One of the leading financial industry trade organizations has appointed two former lawmakers to its top executive positions, underscoring the increasing importance of the intersection between Wall Street and Washington.
Former Sen. Judd Gregg, R-N.H., was named chief executive of the Securities Industry and Financial Markets Association today, and Kenneth Bentsen Jr. was appointed president of the organization.
In a press conference this morning, Mr. Gregg said his most important job will be to communicate the importance of strong capital markets to the health of the economy. “We need to make the case to Americans that their prosperity is tied to the strength of the capital markets,” he said. “There's a relationship between the success of a retail businessman in Bozeman, [Montana], and the success of our capital markets. I'm going to bring that message to Main Street.”
Mr. Bentsen, who served as a member of the House from Texas from 1995 to 2003 and sat on the House Financial Services Committee as well as the House Budget Committee, echoed Mr. Gregg's message. “We can't deny the importance of deep and liquid markets,” said Mr. Bentsen, who previously served as SIFMA's executive vice president of public policy and advocacy. He had been serving as SIFMA acting CEO and president since Tim Ryan stepped down from those positions in February. “The economy can't rely solely on our banking system. Our capital markets are the envy of the world.”
Mr. Gregg served in the Senate from 1993 to 2010. As the top-ranking Republican on the Senate Budget Committee, he was a leading proponent of reducing the federal deficit and debt, and reforming entitlement programs. During his Senate tenure, he also served on the banking and labor and education committees. He is currently a co-chair of the bi-partisan Campaign to Fix the Debt organization. Mr. Gregg was a member of the House from 1981 to 1988 and was governor of New Hampshire from 1989 to 1993.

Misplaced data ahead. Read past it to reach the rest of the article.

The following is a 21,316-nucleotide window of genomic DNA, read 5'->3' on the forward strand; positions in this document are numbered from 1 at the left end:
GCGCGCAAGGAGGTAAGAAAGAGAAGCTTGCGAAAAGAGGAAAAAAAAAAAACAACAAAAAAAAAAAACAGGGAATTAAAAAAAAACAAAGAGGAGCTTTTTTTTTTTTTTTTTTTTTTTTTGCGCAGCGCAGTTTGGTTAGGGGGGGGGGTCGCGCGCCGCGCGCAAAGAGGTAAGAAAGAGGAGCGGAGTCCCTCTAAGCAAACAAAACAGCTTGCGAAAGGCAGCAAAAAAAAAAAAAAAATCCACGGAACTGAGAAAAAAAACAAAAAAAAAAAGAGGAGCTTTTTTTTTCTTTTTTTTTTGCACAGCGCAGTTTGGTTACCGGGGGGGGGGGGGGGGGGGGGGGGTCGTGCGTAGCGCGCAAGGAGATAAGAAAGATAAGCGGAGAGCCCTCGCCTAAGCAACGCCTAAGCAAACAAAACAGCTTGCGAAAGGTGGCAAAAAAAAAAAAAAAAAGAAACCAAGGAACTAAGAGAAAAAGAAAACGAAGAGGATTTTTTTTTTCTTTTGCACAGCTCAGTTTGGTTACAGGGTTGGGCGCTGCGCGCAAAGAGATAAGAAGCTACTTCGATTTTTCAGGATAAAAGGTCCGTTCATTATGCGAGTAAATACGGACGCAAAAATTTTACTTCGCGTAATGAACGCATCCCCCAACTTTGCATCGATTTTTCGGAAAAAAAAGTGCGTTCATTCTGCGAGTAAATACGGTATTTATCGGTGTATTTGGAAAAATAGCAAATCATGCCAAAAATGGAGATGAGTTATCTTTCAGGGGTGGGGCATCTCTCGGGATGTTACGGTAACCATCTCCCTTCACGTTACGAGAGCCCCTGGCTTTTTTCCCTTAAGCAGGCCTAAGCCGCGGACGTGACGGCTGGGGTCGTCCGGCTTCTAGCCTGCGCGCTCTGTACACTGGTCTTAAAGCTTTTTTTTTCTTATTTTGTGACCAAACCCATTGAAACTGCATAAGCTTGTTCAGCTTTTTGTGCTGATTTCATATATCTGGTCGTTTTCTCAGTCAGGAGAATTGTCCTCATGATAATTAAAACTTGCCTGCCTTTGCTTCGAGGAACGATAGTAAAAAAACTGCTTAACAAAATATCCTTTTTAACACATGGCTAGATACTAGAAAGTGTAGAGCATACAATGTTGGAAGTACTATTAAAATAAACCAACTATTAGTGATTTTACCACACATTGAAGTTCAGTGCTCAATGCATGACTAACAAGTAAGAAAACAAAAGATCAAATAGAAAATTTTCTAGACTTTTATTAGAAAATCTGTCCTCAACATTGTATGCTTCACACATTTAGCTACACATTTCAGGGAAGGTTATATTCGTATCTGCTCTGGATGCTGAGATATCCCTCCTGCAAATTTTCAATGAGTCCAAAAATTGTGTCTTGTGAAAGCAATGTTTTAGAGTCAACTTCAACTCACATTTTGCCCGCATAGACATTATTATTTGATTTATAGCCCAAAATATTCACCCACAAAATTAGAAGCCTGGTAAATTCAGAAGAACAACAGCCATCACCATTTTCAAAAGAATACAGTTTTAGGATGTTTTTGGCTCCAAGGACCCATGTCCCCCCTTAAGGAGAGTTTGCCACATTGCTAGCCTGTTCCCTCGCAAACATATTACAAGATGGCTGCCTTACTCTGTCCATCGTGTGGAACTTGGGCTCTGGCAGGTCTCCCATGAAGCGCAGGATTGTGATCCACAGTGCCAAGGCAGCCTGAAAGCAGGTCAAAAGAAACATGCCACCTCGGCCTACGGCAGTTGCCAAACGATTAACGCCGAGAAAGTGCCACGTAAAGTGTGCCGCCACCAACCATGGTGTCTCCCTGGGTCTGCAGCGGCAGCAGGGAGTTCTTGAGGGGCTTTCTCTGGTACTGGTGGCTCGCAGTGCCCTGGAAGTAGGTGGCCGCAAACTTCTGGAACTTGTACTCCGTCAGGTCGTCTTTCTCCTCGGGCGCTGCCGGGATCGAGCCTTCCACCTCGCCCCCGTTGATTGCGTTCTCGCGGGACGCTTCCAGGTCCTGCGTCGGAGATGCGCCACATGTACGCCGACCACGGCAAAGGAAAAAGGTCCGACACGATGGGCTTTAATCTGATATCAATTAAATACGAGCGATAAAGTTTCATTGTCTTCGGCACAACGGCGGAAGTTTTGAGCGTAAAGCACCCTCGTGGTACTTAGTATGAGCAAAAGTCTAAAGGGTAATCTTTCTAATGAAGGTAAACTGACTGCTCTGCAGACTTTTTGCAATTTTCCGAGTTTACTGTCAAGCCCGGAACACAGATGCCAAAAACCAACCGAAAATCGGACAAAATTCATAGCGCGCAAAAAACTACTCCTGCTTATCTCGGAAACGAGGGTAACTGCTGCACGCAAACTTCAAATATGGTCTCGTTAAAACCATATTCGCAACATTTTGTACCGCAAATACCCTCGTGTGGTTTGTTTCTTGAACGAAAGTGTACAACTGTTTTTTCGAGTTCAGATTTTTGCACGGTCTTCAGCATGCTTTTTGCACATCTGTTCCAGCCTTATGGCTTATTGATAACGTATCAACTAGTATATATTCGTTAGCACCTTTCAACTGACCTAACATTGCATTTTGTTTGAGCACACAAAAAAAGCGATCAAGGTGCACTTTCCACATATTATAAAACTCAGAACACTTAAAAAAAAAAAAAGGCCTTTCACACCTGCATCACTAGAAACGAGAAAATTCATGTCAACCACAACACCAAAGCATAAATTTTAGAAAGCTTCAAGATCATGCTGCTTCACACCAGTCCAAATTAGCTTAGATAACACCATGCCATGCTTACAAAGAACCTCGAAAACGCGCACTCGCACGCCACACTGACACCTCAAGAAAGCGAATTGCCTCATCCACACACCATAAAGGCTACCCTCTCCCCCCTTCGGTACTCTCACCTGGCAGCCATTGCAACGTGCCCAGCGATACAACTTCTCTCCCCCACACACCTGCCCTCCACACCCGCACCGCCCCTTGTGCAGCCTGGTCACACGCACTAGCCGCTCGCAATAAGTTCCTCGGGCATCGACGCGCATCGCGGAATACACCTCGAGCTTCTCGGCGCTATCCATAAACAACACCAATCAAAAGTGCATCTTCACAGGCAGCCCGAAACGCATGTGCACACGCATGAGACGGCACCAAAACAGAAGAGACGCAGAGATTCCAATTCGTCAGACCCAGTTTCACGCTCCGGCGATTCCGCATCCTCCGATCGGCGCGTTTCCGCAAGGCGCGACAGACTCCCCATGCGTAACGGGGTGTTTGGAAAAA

The new SIFMA CEO sounded an optimistic note on the prospects for the economy and dealing with the growing government debt. “We're on the verge of a massive expansion of the economy fueled by our energy industry,” he said. He noted that from a fiscal perspective, tax and entitlement reform were the two key issues needing resolution. “I think we still have an opportunity for compromise.”
On regulatory issues — particularly the implementation of the Dodd Frank legislation — Mr. Gregg suggested caution, as did his predecessor Mr. Ryan. “The ideas [in Dodd-Frank] weren't fleshed out. They were academic and philosophical,” said Mr. Gregg. “The SEC has been deliberate in implementing them and I think it's important we don't rush into positions that have unintended consequences.”
SIFMA has supported the idea of a uniform fiduciary standard for advisers and broker-dealers, but both executives cautioned that any such rule should not restrict consumer access to different advisory models. “The SEC's request for more information from constituencies is a good step. It's critical that we don't take away consumer choice,” said Mr. Bentsen. He also said that the Department of Labor, which is expected to re-propose its own fiduciary standard this year, should abandon the effort. “They should stand down and leave the issue to the SEC,” he said.
Mr. Gregg was succinct in his opinion on the Volcker rule, which would restrict proprietary trading by deposit-taking financial institutions. “Great name; bad rule,” he said. “We shouldn't pursue outcomes that result in less capital and credit being available to Main Street.”